The market square serves as the appro area, where various activities are organized throughout the day. At the end of the day, artists often perform at Vaasa’s market square. The festivities of the appro day are often continued with after-parties.

  8. December | Independence Day

    Finland’s Independence Day is a festive occasion for students as well, as student organisations organise a traditional torchlight procession at Vaasa Market Square. After the celebratory parade, speeches are delivered in both native languages, and choirs sing songs appropriate for the occasion.

Dictionary for New Students

Students’ everyday life consists of studying, but also traditions and celebrations. It’s good to be familiar with the following terms when starting your studies:


Graduates from an educational institution.

Academic Credit

Academic or study credits are a unit measuring academic progress. To graduate, students must complete a predetermined number of study credits. One credit corresponds to about 27 study hours, and a typical academic year comprises around 60 credits. The total extent of a higher education degree is usually 300 credits.

Academic Quarter

The quarter-hour discrepancy between the officially scheduled start time for a lecture or lesson and the actual starting time.

Anniversary Parties

Anniversary parties, often hosted annually by student associations or student unions, feature dinner, speeches, performances, and formal attire. Followed by a traditional sillis the next morning.


Appro events involve touring downtown bars and collecting stamps.

Overalls and overall patches

Student overalls are a key accessory for university students. They help identify fellow students, and students can collect overall patches, typically obtained from various student events. Patches should always be sewn by hand.

Sillis (Herring Breakfast)

Sillis, short for ‘silliaamiainen’ (Eng. herring breakfast), is an event hosted on the morning following student associations’ Anniversary Parties. It includes a relaxed gathering, drinking, and a meal (despite the name of the event, not actually consisting of fish).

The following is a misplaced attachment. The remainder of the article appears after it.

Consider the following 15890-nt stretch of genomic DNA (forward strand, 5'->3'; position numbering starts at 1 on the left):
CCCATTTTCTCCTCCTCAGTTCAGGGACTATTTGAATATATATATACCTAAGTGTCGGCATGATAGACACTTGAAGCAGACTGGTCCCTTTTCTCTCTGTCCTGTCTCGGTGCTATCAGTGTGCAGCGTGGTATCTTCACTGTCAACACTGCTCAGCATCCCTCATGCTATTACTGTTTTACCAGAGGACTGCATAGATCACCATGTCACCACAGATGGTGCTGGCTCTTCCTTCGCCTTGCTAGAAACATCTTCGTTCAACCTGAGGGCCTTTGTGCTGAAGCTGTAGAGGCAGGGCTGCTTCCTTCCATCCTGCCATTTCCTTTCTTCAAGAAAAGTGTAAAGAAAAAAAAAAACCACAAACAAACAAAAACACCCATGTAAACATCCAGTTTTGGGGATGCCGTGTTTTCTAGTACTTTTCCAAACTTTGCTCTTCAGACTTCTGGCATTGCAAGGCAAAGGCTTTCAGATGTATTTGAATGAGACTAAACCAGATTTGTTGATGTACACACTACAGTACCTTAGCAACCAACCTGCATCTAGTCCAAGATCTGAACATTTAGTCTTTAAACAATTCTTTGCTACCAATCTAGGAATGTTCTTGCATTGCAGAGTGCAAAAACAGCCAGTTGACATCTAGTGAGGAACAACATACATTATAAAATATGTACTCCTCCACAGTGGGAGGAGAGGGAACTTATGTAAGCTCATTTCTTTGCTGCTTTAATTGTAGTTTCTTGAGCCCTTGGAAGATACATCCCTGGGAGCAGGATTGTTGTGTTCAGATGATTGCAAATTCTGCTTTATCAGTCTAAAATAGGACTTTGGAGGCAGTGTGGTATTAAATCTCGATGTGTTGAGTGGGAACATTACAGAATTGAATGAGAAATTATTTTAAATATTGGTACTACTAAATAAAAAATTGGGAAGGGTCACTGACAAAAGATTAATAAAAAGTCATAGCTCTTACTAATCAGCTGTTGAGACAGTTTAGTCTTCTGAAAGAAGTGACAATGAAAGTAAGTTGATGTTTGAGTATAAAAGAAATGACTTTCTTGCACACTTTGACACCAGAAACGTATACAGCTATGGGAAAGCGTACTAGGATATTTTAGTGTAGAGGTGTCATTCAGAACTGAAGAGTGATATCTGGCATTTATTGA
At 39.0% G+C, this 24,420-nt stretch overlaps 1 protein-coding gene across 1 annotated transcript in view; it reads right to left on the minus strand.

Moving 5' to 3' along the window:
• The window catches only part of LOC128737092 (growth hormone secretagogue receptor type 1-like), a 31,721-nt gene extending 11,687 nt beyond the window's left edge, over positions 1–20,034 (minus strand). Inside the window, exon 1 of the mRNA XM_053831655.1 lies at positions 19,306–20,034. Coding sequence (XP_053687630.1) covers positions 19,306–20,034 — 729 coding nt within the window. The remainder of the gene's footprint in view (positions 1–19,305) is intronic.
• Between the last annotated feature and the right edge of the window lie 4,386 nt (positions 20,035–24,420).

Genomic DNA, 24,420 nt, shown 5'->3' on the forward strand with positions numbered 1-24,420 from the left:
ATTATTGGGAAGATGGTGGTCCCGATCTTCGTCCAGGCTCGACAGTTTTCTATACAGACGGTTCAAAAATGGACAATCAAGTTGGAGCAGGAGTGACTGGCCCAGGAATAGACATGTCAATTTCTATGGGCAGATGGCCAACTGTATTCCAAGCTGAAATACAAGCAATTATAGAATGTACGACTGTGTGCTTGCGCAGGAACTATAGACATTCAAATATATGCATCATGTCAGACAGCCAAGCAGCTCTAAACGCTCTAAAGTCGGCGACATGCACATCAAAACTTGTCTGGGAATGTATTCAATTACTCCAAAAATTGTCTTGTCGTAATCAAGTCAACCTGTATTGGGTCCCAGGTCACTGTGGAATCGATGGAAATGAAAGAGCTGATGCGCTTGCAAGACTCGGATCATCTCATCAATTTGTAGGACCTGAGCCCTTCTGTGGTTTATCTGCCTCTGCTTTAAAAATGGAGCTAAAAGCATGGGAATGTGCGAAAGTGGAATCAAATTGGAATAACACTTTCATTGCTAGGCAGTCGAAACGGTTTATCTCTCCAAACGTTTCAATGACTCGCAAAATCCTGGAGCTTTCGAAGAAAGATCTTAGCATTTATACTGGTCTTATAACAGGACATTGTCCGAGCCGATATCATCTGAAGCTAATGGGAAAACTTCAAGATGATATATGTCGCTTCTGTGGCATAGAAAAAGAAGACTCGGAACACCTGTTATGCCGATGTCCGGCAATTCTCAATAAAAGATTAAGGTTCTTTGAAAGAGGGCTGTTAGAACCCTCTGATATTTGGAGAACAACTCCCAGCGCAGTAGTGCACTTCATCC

Sitsit (Sitz)

An academic table feast where students sit at long tables, eat, drink, and sing. Dress codes vary, but student overalls are commonly worn.

Student Associations and Unions

Associations are clubs or societies of students within the same school organisation. They may centre on specific activities (clubs) or focus on  particular fields of study (student associations).

A student union is a formal organisation within a university that connects students in the same subject or field. They engage in advocacy tasks and organise events.


Tutors are typically older students who guide first-year students at the beginning of their studies, assist in integration, and act as a bridge between the new student and the academic environment.

Colour codes of student overalls

  • Young people using computers

    Studying in Vaasa

    Vaasa is a haven for those seeking an ideal study environment. Across six university and polytechnic institutions, you can pursue various degrees offered in Finnish, Swedish, and English.

  • In Vaasa, you have the opportunity to build the career of your dreams, study your dream field, explore the scenic shores of the sea, enjoy culture, and recharge through hobbies. The sky is the limit!

  • Top-notch jobs await top performers! The Vaasa region is currently in demand for various professionals. Explore the new career opportunities offered in this vibrant region.